Aren’t we just full of big projects? Many people already know Krista & I have been “planning” to add a backyard flock to our house since forever. I mean, that was part of the reason that we bought a house at all, and part of the reason we bought the house that we bought. Our house is magically in a one square block pocket of the city that is not incorporated (NO anti-urban farm regulations here!) so we can build an egg empire if we so choose. But as with all things, life gets in the way. With all the raised garden bed building and bee keeping frenzy of last year, our chicken coop never materialized. This week, our dear friends forced our hand to throw in on a chick order & build some coops together. Frankly, with all the eggs on our table these days, we’d be fools to put this off another year. So please, let me introduce you to the breeds we’re ordering this year.
CLOCKWISE FROM UPPER LEFT: buff orpington, barred plymouth rock, easter egger, white leghorn, that’s not a real chicken, and welsummer
We picked each breed for a different reason, but they are all pretty, hardy and productive. They will lay a variety of egg colors to keep things interesting. Levi read a library book about chickens and specifically requested the buff orphington when we first hatched this scheme years ago. So we had to get one for him.
Now, we only need to train the attack dogs to leave them alone.
When I was a teenager, I had a very failed flock of guinea hens who were picked off quickly by predators thanks to my completely inadequate coop. I do want to publicly thank my dad for telling me that they “escaped” and ran away. I appreciate the kindness of that little lie. My bestie Rayshell had a family flock of chickens for years, but they were not beloved family pets. They were not friendly and really stupid!! I grew up in a rural area, so almost all of my neighbors had chickens and I remember feeding & collecting eggs when our neighbors went on vacation. I have read many, many books from the library about chickens, because I’m that kind of nerd. And that, my friends, is the extent of my chicken-rearing knowledge!
questions i know you will ask:
why are you getting chickens?
This is like asking me why I’m a vegetarian. All of the Reasons! Every reason to get chickens (except eating them) is why we are doing it. Eggs! Localizing our protein supply, food security, economic reasons, entertainment value, a very steady compost supply, food safety issues (no one will recall our eggs), organic food and higher nutrition, we don’t have enough hobbies to fill our time, bug and weed control, etc. Homegrown eggs are rumored to be lower in cholesterol and higher in various nutrients. I’m no food scientist, but it just makes sense. It’s really not a new idea. People have had backyard chickens forever.
how many chickens are you getting?
We’re starting with five and plan to add a couple every year like diversifying a stock portfolio.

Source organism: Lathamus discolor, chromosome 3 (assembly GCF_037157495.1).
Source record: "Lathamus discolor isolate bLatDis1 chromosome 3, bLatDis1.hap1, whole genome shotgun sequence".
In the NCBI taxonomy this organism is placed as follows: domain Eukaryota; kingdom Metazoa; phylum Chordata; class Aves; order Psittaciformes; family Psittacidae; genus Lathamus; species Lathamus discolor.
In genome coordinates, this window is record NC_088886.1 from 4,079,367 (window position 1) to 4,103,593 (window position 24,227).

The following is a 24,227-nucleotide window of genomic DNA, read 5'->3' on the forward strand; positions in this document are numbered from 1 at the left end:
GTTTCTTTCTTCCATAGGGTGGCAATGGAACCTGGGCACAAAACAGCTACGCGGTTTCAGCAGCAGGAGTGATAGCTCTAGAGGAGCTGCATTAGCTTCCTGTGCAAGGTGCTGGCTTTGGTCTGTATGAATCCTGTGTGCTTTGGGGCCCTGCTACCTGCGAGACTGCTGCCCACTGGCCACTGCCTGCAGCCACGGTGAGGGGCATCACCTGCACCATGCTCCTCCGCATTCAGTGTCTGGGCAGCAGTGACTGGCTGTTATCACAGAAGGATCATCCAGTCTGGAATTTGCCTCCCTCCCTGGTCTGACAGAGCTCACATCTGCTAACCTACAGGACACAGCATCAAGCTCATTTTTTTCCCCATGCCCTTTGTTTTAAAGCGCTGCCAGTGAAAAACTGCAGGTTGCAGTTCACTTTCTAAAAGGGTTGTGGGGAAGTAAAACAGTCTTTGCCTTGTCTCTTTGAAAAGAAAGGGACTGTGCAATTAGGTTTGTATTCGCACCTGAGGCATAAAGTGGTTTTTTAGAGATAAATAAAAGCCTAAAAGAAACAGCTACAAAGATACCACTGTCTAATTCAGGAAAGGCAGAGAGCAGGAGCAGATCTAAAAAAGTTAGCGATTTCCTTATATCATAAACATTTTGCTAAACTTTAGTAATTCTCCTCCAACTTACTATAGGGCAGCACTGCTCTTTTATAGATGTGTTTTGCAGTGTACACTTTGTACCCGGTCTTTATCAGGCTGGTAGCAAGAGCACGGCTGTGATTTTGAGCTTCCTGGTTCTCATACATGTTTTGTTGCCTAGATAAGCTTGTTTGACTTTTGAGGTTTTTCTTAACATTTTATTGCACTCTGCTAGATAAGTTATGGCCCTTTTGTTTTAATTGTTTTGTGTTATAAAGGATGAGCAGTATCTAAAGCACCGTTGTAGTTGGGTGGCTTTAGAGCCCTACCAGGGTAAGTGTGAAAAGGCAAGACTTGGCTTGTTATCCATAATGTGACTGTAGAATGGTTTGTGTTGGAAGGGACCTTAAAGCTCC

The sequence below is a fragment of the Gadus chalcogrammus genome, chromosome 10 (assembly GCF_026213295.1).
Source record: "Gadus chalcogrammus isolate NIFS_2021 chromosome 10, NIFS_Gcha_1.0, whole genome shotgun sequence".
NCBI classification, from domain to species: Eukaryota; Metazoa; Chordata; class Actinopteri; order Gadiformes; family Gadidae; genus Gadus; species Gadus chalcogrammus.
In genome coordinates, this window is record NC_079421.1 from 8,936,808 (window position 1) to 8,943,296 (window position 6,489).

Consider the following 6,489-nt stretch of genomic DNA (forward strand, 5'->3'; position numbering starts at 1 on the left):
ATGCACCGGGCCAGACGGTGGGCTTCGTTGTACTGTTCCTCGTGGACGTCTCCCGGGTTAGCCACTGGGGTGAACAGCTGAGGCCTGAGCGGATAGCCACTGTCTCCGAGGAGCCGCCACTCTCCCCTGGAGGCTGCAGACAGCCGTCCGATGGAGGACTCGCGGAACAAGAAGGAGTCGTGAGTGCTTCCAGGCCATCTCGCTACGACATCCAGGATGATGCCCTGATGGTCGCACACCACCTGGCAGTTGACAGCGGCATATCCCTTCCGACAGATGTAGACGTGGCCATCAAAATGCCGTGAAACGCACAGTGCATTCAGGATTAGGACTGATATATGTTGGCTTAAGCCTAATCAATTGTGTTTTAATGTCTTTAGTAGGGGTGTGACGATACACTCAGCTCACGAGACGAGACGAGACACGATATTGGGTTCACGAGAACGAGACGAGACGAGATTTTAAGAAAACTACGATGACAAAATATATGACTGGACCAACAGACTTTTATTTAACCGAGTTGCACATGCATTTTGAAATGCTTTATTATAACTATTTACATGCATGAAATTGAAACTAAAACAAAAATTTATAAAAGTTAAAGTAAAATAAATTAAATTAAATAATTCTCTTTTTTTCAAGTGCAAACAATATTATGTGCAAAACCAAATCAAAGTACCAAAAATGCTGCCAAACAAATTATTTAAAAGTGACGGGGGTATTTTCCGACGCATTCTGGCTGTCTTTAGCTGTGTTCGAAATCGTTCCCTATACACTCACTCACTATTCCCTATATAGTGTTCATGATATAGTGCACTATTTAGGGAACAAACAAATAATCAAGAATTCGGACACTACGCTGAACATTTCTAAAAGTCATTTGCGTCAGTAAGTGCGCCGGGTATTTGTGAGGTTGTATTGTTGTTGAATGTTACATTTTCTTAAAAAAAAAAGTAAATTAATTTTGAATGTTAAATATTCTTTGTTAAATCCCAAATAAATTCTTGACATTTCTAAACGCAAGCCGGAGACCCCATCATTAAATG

i thought you were vegan?
yes, we have a lot of years of veganism under our collective belts and we can bake some mean vegan cupcakes, but having a supremely local, cheap, unprocessed, organic protein source is more important to us at this point. Not every vegan needs to run out and get chickens as mandated by me (obviously I don’t make decisions for other people), but it’s the right choice for our family right now. I still consider veganism to be a superior dietary choice to mindless, unconscious, over-processed food choices. Just sayin, this isn’t a mindless, “trendy” decision for us.
where are you ordering from?
My Pet Chicken. Many hatcheries require orders of 25 birds, but they ship as few as 3.
can i come visit your chickens?
yes, please do! we can watch Chicken TV together!
if i visit, may i draw/photograph your chickens?
What a ridiculous question. I love art, especially art made by you, especially art of my pets. I will make you dinner if you make chicken art for me. Also, can I hire you to do portraits of my cats and dogs, too?
are you going to post 100 photos, stories and videos about your chickens?
Of course. We love over-sharing.
what are you going to do when they get old and stop laying? will you eat them?
Our vegetarianism doesn’t stop at our backdoor, so we will not eat them. They will age as gracefully or ungracefully as they like in our backyard flock. We already have plenty of worthless pets around, so what’s one (or five) more? The way I figure it, at least they will earn their retirement, unlike dogs and cats, who need to get jobs & pay rent.
what is your chickens’ theme song?
I am so lucky to have such good friends who would ask me such an important question. Our girls will cluck, lay eggs and forage to their theme song:
(I’m going to tell the girls that the parts about slaughter and roasting are fiction. These chickens will live a life never knowing the fate of their brethren.)
Stay tuned. We will document our coop-building experience before the chicks arrive, and then all the precious moments after they arrive. The delivery date is the week of May 16th. We won’t see eggs for weeks/months, but the cuddling and entertainment should make up for it.